The VAR (Variable) section defines variables which can be used anywhere in our code. Unlike the words defined in the CON section variables in the VAR section can be assigned any value we want, anytime in our program. Think of variables as empty boxes which can store information. See the word, "byte"? In this case, the word "byte" defines the size of our box. Bytes are small boxes which are only big enough to store a single number or letter. We'll store some information in character_x, and character_y soon enough, but for now we'll set those empty boxes aside. Just like CON we could have called our byte-boxes almost anything we wanted.

It's time to go PUBlic
Type the following code below the VAR section. Again the color will adjust as you start to type in PUB.

game_tutorial_4

The PUB (Public) section of our code will contain the commands to actually do something interesting. The two lines we just entered kick start the objects we called in the OBJ section. Remember what we said about the words, "controller", and "video"? The Propeller sees this as migs.init(23) & text.start(12). Why do we do this? This makes it easy to adjust these settings in the top of our code without fishing through the program to adjust pin settings.

Graphics

The AIGeneric Graphics & Text Driver is a collaborative project between several members of the Propeller forums. It is a great example of what happens when the members of the community work together.

This driver includes:

  • 16 colors
  • 40 x 24 text (1000 character positions)
  • redefinable characters
  • exact character placement

The screen layout is similar to those used by early microcomputers. Older readers will find it feels like the 8-bit Commodore or Atari computers, the perfect place to learn about the basics of graphics and gaming.  Here's a representation of the screen layout;

game_tutorial_5

The 40 columns across the screen are numbered 0-39. The rows down are numbered 0-24. This gives us a total of 1000 possible characters. As a small child you were likely taught to start counting using your fingers, 1, 2, 3, but microcontrollers (and computers) start counting at 0, unless told otherwise.  By plotting the X (column) and Y (row) position, we can place any character on the screen in any location.  With that understanding, it's back to our code.  It's time to add two more lines to the PUB section of our program;

game_tutorial_6

Remember the two empty byte-boxes we defined earlier?  We've placed the numbers, 19 and 12 into those boxes. This will give our program the location to use when we turn on a character on our screen. We'll use location column(x) "19" and row(y) "12", about the middle of our screen.  Let's add some additional lines of code and make things interesting;

game_tutorial_7

The repeat command sets up a loop which will all commands "indented" below it will repeat over and over again. The repeat loop will later be expanded to contain the actual game itself. Notice how all the commands indented below have connecting lines showing that they are part of the loop?

Let's break down the next three lines;

text.pokechar(character_x, character_y, 7, "#")

This is the most interesting of the three. The .pokechar method does the work of actually placing the character into screen memory. The character_x, and character_y variables contain the numbers "19", and "12" defining which location to poke a character into. The "7" defines one of the 16 colors. The "#" character is the actual character to be placed on the screen. We could easily display a letter or number by changing the # sign. (Try it!)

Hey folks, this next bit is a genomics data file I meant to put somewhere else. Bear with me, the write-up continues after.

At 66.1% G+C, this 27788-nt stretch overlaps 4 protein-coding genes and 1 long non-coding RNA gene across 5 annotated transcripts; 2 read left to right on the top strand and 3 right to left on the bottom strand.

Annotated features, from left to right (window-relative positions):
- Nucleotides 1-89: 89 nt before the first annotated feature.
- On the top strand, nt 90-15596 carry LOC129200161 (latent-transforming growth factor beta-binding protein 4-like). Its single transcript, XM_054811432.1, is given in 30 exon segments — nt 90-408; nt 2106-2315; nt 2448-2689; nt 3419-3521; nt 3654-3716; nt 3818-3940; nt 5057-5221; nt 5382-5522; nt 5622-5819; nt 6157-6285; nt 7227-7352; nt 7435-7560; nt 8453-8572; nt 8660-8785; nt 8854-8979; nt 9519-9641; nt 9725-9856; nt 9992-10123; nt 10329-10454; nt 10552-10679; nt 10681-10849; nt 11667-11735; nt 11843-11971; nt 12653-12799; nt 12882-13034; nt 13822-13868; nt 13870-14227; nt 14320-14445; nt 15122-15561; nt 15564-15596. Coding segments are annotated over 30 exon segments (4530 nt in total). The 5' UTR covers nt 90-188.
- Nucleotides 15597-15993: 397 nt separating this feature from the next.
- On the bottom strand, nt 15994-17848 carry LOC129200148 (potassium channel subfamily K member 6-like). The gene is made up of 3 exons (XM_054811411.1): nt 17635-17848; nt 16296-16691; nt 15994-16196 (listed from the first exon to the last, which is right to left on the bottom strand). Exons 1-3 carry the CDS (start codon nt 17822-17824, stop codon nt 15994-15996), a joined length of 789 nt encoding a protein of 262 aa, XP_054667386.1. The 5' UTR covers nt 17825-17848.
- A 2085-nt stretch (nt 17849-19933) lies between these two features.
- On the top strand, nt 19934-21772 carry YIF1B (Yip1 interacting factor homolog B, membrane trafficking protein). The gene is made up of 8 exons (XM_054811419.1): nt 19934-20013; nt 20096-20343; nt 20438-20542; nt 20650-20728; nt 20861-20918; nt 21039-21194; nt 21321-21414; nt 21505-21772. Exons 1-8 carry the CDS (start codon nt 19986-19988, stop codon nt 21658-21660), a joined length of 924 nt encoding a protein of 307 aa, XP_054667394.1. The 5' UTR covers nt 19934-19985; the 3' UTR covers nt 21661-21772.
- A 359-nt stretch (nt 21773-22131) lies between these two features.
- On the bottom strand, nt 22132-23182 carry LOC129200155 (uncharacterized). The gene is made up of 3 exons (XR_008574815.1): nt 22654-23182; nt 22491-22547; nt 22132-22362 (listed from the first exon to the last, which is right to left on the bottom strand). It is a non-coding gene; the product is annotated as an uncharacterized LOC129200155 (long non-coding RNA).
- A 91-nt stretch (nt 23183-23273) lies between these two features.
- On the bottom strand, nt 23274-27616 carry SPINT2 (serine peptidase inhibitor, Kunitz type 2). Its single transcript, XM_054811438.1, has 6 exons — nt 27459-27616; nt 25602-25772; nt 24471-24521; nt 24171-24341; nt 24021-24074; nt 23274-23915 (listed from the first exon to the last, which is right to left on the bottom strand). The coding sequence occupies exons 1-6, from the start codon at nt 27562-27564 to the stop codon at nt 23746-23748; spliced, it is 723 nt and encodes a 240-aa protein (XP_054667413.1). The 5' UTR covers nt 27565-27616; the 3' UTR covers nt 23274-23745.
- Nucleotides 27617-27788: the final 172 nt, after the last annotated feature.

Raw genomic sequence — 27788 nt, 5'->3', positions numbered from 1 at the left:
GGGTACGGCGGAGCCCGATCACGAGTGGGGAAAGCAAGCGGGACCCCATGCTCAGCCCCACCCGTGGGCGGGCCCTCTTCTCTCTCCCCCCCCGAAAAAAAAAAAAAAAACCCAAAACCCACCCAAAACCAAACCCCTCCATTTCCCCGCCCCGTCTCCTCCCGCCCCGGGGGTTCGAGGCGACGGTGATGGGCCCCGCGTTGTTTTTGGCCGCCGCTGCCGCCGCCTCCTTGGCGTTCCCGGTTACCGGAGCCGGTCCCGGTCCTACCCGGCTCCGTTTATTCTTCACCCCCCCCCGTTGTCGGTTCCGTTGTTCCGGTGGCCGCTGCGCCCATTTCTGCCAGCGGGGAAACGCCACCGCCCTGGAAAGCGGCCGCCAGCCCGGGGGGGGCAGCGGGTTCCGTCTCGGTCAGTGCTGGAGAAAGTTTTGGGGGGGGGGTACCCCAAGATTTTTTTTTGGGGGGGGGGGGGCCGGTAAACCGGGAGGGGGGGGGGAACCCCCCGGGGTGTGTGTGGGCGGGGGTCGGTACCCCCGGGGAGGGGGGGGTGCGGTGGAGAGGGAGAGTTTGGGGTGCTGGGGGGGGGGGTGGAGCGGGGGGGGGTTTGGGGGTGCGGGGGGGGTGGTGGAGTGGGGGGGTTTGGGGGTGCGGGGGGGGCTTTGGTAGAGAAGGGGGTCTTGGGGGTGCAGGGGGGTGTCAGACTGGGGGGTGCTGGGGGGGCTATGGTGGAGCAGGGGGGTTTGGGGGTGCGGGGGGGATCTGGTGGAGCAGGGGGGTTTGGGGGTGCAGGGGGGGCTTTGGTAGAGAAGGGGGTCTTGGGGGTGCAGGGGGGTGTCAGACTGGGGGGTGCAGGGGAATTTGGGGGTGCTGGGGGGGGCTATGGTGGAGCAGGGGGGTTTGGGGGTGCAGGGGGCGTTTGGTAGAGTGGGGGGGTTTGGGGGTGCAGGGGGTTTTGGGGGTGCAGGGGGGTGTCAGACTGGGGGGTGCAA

text.UpdateScreen

The actual change made to the display doesn't happen until this command is issued. This allows us to make several .pokechar commands in the background, then display them all at once when the .UpdateScreen is issued. This makes screen movement look smooth.

waitcnt(clkfreq / 20 + cnt)

The waitcnt command is a simple delay which slows the loop a little. It isn't really important now, but when will become vital later to keep the game play at a reasonable speed to play. The Propeller is capable of speeds higher than needed here, so we need to slow things down to give the humans a chance.

Hit the F10 key and send this program to your Propeller if you haven't already and you should see a # sign that kinda looks like a railroad track displayed in the center of your screen. Experiment with changing the character_x and character_y variables to move it around. Change the "7" or even the "#" and see what happens. It's time to play.

When you are done, you should know how to use .pokechar to place any character in any of the 1000 locations of your screen. We've only scratched the surface.

Adding some controls

It's time to add some controls to our little program and make it interactive.  Insert some blank lines between the repeat command and the text.pokechar commands and type in the code below, making sure it's indented as shown;

game_tutorial_8

Now we are reading our game controller (or keyboard) for right & left input. Each time we press the button we either add 1 or subtract 1 from our character_x variable.  Send the program to your Propeller again and see if you can draw characters left and right. Each time you press one of the buttons you are changing the variable sent to text.pokechar.  Let's add two more lines for up and down;

game_tutorial_9

This time we are either adding 1 or subtracting 1 from character_y depending on which button is pressed on our game controller or keyboard. Play with it a little. We've created a simple drawing program!  It's pretty easy to create a big mess on the screen, so let's add one more button to clear the screen and start over.  Add the following;

game_tutorial_10

Every time you press the "B" button (or key) the method text.cls is called clearing the screen.

We've added a lot of lines to our PUB section, so if you are having trouble, here's the entire PUB section;

game_tutorial_11

You should be starting to see the beginnings of a game loop. The repeat command starts the loop, then each of the buttons on the controller is checked to see if anything needs to change, then the change is sent to .pokechar and .UpdateScreen to display it.  The waitcnt sets up a reasonable delay.

If you are having trouble a copy of the entire program has been included as "DEMO_Part1.spin" in the source code zip

Review

Here are the methods we've used in this lesson:

AIGeneric Text Display Object

text.start(IO) Kick starts the text object AIGeneric
text.pokechar Sends a character to screen memory (X,Y,COLOR,"{character})
text.UpdateScreen Sends the current screen memory to your physical display.

 

MIGS Multi Interface Game System Object

if MIGS.Player1_Right == 1 Checks to see if game control right is pressed
if MIGS.Player1_Left == 1 Checks to see if game control left is pressed
if MIGS.Player1_Down == 1 Checks to see if game control down is pressed.
if MIGS.Player1_Up == 1 Checks to see if game control up is pressed
if MIGS.B == 1 Checks to see if game control B is pressed

We've covered a lot of ground in this lesson, moving from almost zero to the creation of a drawing program. In the next lesson we'll take things to the next level by adding some game logic converting this into a simple game.

In the meantime I want to invite you to make changes, and try things with this code. Experimentation is a powerful way to learn!